In honor of my hometown teams ascent into the playoffs and my vicious love of all things sports, I'm reposting this little diddy to illustrate that here in Boston, we are born with that special kind of something that puts the "eek" in sports freak. Some of you may have already read it, and if so feel free to move along and have a great weekend bloggers.
Back in the 80's the Boston Celtics reigned supreme in the NBA. ( kinda like they do today) These were the good old days of Larry Bird, Robert Parish and Kevin McHale. Yeaah, I still wax sentimental when I think of the "Big Green" in those days. At the time, I was a young high school student without much of a social life, so the Celts became my constant companion. Even though a few decades have come and gone since then, I still remember the incident with the clarity as if it happened just yesterday.
It was a Friday night late in the spring of that year. Being the youngest in a family of five without a social calendar to adhere to, I was left alone in the house, as even my parents were out to dinner with friends. The Celts were playing the dreaded Detroit Pistons that night in a battle to sit atop the NBA. The Pistons were the team we loved to hate, with bad boys lining their payroll the likes the NBA has yet to see to this day. We're talking headliners like Bill Laimbeer, Isiah Thomas, and the reprehensable Dennis Rodman. Back in those days, Rodman was at work fine tuning his bad boy image; showing up to events in drag dressed as a bride, wearing black lipstick and make-up, and hanging out with Madonna. The dude was a freak! but he had serious game so the Pistons put up and shut up, as they say. It was always a dog fight when the Celts and the Pistons played, their disdain for each other no secret to any casual observer. Especially when the game took place inside the hallowed, historied walls of the Boston Garden and this night would prove to be no different.
It was a warm evening and our house had no central AC, so I had the windows open in my room which faced the south side of the house, not too far from my neighbor's house while I watched the game. And what a game it was! One of those legendary-once in a lifetime-triple overtime- with one-second-left-basket, to put the game into YET another overtime-game. I was jumping on my bed, going nuts! I remember shouting at the refs, shouting at the players, hootin and hollering and screaming thing like, "take that bitch!" and "die Laimbeer, die!" I am nothing if not a passionate sports fan. After the game was over and the Celts spanked the Pistons like the bitches that they were, I decided to go down to the kitchen to make myself a mini victory feast, a huge smile covering my face.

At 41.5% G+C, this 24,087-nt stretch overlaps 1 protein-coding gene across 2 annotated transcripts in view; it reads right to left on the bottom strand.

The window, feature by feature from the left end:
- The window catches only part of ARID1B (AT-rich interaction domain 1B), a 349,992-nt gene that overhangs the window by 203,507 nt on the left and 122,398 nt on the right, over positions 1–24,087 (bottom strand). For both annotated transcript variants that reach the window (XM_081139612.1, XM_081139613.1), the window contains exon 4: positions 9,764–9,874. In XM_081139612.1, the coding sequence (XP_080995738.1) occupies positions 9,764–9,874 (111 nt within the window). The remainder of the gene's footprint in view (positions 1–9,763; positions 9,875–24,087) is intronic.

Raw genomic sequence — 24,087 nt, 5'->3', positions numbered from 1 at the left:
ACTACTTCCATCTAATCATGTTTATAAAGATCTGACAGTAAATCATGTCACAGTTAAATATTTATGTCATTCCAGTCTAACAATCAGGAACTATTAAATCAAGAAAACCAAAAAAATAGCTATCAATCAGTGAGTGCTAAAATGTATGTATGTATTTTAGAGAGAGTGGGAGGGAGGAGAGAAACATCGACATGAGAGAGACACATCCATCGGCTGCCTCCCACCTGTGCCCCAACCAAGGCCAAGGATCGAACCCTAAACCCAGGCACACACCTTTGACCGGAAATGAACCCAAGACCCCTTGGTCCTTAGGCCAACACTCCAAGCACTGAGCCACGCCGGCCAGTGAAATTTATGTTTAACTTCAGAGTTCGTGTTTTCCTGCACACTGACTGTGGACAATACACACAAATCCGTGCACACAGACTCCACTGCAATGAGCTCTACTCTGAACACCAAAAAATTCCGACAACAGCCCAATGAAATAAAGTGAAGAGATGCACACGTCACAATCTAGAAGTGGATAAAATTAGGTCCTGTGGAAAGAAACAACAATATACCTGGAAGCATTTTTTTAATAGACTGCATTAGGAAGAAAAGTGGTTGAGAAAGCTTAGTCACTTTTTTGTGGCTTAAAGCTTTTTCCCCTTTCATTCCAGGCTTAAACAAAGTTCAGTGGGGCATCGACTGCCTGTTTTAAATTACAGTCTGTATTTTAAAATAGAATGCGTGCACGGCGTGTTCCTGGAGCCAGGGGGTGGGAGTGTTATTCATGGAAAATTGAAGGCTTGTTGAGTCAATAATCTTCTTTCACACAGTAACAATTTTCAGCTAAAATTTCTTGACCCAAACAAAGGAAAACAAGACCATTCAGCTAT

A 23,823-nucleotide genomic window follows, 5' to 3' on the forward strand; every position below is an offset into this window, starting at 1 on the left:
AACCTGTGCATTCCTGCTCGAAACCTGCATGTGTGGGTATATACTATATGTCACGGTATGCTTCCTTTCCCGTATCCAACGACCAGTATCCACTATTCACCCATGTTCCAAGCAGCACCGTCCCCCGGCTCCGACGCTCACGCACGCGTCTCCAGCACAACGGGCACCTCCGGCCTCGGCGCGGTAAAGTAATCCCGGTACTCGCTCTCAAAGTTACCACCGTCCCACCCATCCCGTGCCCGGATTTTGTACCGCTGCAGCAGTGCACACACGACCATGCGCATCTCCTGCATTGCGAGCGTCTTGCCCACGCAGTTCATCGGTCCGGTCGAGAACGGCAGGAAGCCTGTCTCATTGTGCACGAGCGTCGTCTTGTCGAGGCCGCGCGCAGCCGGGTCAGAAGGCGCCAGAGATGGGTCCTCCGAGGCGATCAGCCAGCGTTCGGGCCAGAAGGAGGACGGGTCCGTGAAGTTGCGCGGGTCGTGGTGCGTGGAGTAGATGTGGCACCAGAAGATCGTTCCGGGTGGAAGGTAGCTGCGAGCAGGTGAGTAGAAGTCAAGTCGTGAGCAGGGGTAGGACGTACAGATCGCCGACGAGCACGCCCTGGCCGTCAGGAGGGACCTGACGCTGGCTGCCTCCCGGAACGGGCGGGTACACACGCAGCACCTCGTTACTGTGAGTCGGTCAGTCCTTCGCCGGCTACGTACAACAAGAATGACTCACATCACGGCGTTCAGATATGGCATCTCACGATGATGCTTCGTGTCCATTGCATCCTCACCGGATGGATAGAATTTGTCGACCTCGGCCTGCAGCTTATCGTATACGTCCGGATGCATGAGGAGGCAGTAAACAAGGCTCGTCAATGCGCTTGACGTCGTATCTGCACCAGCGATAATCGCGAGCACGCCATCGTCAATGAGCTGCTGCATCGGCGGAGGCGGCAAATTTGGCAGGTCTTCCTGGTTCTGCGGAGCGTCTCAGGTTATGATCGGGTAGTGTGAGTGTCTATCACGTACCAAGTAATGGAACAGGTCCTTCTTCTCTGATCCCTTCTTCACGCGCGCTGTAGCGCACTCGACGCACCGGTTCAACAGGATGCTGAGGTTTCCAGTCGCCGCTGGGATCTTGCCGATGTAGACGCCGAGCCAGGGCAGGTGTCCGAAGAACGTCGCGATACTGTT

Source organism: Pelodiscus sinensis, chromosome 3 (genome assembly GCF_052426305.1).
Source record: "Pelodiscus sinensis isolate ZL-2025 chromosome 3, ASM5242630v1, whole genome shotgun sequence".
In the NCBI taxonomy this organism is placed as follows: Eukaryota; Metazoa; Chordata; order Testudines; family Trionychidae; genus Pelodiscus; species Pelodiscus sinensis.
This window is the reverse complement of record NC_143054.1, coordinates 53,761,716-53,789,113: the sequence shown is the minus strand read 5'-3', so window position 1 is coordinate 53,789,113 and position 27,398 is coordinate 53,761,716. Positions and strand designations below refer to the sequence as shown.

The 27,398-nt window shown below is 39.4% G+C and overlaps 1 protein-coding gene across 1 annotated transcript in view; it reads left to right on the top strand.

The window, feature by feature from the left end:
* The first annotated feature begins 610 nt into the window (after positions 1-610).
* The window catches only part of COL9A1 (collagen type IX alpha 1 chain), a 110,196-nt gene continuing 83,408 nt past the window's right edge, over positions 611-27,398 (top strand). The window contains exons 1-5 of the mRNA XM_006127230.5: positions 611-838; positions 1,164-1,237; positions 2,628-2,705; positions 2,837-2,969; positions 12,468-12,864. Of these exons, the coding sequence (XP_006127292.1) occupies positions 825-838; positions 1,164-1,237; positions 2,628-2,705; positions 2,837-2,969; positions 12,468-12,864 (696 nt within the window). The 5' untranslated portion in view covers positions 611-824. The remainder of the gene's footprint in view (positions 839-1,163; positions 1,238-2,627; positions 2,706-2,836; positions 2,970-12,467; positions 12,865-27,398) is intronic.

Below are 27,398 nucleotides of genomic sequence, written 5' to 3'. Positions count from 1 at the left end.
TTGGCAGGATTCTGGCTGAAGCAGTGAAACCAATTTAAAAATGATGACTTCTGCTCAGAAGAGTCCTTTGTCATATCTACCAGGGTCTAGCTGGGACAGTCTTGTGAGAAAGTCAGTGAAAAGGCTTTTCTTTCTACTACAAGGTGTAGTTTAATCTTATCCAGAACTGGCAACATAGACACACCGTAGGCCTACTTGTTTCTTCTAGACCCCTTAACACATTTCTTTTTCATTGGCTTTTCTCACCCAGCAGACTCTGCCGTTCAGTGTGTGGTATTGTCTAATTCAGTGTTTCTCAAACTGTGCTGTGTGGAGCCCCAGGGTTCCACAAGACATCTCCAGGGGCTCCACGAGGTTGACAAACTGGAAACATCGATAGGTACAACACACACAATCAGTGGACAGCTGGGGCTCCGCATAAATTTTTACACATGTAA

Our kitchen was accessible from the driveway on the south side of the house, and I had left the front door open, leaving just the unlocked screen door,between myself and the bright, shining light which was now glaring through the screen into my kitchen. As I turned the corner to enter the kitchen, and just before switching on the light, I caught a glimpse of the glare of the un-invited illumination and it stopped me dead in my tracks.
Panic paralyzed my body and my at one time victorious smile disappeared as I stood still while the next chain of events happened.
In one fell swoop, the screen door opened and four uniformed police officers descended upon me like a SWAT training exercise in progress. One officer scooped my up into his arms while the other officers, weapons brandished, scattered all over my house.
"Miss, are you alright?" the officer holding me shouted. "Are you hurt?"
Again, paralyzed by fear, I tried to utter some form of a response, but much like I was in the midst of a bad dream, I couldn't get the words out.
"Are you OK?" the officer pleaded again.
"Yeah," was all I could meekly utter, in the confines of the officer's protective grasp.
"What happened here?" the officer asked. "We got a call from the neighbors saying there were loud screams and what seemed like violence going on over here. Are you alone?"
By this time the other three officers were coming back from their search of a completely empty house, replacing their weapons in their holsters.
"Ummm. Yeah, I'm alone," I uttered, my face reddened with fear and embarrassment.
"I'm sorry. Everything's fine." I said. My face contorted into a meek, sort of coquettish grin as I said, "I was just watching the Celtics game."
Complete silence. For a good five seconds, which seemed like a lifetime because all I remember was the sound of the excessive pounding of my heart .
The sounds of uproarious laughter, which broke the silence, much to my relief, then filled the room and after a few moments, the cops started high fiving me and playfully patting me on the back.
"You'd better go tell your neighbor you are ok. She thought there was a murder taking place over here," a cop said.
"Ohh, this is good. I can't wait to tell the chief this one," another cop said.
"Hey, did they win? HAHAHA!!"
They all seemed to be having a good laugh at my expense. I didn't care. I was just grateful that I wasn't in any kind of trouble. Being 15 at the time, anything that involves the cops and no trouble was always a good thing. They then left my house, warning me to lock the door behind them and go to bed!
The funny thing is that the cops never forgot that night. I spent the next few years known, in my small town as "Celtics Fan" a title I wore proudly. They always cut me and my friends a little more slack at football games and home town events than the other kids. I guess the infamy I gained because of that evening served me well. My neighbor never quite got over it though. For a long while after the incident, she would shutter when she saw me. She probably still thinks I'm some sort of serial killer.